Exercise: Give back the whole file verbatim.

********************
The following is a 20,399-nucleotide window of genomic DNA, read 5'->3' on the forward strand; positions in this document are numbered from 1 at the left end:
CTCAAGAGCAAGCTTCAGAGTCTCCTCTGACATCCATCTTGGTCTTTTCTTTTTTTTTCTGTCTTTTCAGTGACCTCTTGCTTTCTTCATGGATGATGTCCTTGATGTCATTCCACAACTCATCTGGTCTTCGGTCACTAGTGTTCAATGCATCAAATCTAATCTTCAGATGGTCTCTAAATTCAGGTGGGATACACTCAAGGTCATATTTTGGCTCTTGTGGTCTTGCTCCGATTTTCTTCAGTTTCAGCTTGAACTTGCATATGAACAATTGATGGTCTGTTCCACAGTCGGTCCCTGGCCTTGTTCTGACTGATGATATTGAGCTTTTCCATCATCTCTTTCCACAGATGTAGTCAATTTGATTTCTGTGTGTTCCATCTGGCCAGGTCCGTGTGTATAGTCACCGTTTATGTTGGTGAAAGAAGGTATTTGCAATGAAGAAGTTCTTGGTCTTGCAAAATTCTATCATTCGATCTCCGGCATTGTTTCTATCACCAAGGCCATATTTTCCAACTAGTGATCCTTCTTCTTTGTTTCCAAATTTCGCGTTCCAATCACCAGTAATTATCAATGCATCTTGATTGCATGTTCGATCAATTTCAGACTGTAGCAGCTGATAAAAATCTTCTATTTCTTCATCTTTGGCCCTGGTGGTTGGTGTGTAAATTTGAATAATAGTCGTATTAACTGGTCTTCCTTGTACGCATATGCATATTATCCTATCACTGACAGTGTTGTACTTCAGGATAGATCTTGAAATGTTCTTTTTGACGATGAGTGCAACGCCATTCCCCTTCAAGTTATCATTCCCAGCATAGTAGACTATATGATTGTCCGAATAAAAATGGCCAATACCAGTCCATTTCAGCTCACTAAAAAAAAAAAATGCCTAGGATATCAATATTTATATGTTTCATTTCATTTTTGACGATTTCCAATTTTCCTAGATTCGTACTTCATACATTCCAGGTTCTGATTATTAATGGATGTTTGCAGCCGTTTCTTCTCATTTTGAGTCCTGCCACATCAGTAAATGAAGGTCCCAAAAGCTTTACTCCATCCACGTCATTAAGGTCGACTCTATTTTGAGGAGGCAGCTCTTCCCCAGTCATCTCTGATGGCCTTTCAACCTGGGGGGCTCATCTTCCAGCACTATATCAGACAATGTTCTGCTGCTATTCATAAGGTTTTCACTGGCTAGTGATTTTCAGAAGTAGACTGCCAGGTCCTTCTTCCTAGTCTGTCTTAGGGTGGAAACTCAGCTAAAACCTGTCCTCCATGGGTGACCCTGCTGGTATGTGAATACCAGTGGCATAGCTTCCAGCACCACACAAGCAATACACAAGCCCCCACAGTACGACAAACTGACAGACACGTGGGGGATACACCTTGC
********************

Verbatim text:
The following is a 20,399-nucleotide window of genomic DNA, read 5'->3' on the forward strand; positions in this document are numbered from 1 at the left end:
CTCAAGAGCAAGCTTCAGAGTCTCCTCTGACATCCATCTTGGTCTTTTCTTTTTTTTTCTGTCTTTTCAGTGACCTCTTGCTTTCTTCATGGATGATGTCCTTGATGTCATTCCACAACTCATCTGGTCTTCGGTCACTAGTGTTCAATGCATCAAATCTAATCTTCAGATGGTCTCTAAATTCAGGTGGGATACACTCAAGGTCATATTTTGGCTCTTGTGGTCTTGCTCCGATTTTCTTCAGTTTCAGCTTGAACTTGCATATGAACAATTGATGGTCTGTTCCACAGTCGGTCCCTGGCCTTGTTCTGACTGATGATATTGAGCTTTTCCATCATCTCTTTCCACAGATGTAGTCAATTTGATTTCTGTGTGTTCCATCTGGCCAGGTCCGTGTGTATAGTCACCGTTTATGTTGGTGAAAGAAGGTATTTGCAATGAAGAAGTTCTTGGTCTTGCAAAATTCTATCATTCGATCTCCGGCATTGTTTCTATCACCAAGGCCATATTTTCCAACTAGTGATCCTTCTTCTTTGTTTCCAAATTTCGCGTTCCAATCACCAGTAATTATCAATGCATCTTGATTGCATGTTCGATCAATTTCAGACTGTAGCAGCTGATAAAAATCTTCTATTTCTTCATCTTTGGCCCTGGTGGTTGGTGTGTAAATTTGAATAATAGTCGTATTAACTGGTCTTCCTTGTACGCATATGCATATTATCCTATCACTGACAGTGTTGTACTTCAGGATAGATCTTGAAATGTTCTTTTTGACGATGAGTGCAACGCCATTCCCCTTCAAGTTATCATTCCCAGCATAGTAGACTATATGATTGTCCGAATAAAAATGGCCAATACCAGTCCATTTCAGCTCACTAAAAAAAAAAAATGCCTAGGATATCAATATTTATATGTTTCATTTCATTTTTGACGATTTCCAATTTTCCTAGATTCGTACTTCATACATTCCAGGTTCTGATTATTAATGGATGTTTGCAGCCGTTTCTTCTCATTTTGAGTCCTGCCACATCAGTAAATGAAGGTCCCAAAAGCTTTACTCCATCCACGTCATTAAGGTCGACTCTATTTTGAGGAGGCAGCTCTTCCCCAGTCATCTCTGATGGCCTTTCAACCTGGGGGGCTCATCTTCCAGCACTATATCAGACAATGTTCTGCTGCTATTCATAAGGTTTTCACTGGCTAGTGATTTTCAGAAGTAGACTGCCAGGTCCTTCTTCCTAGTCTGTCTTAGGGTGGAAACTCAGCTAAAACCTGTCCTCCATGGGTGACCCTGCTGGTATGTGAATACCAGTGGCATAGCTTCCAGCACCACACAAGCAATACACAAGCCCCCACAGTACGACAAACTGACAGACACGTGGGGGATACACCTTGC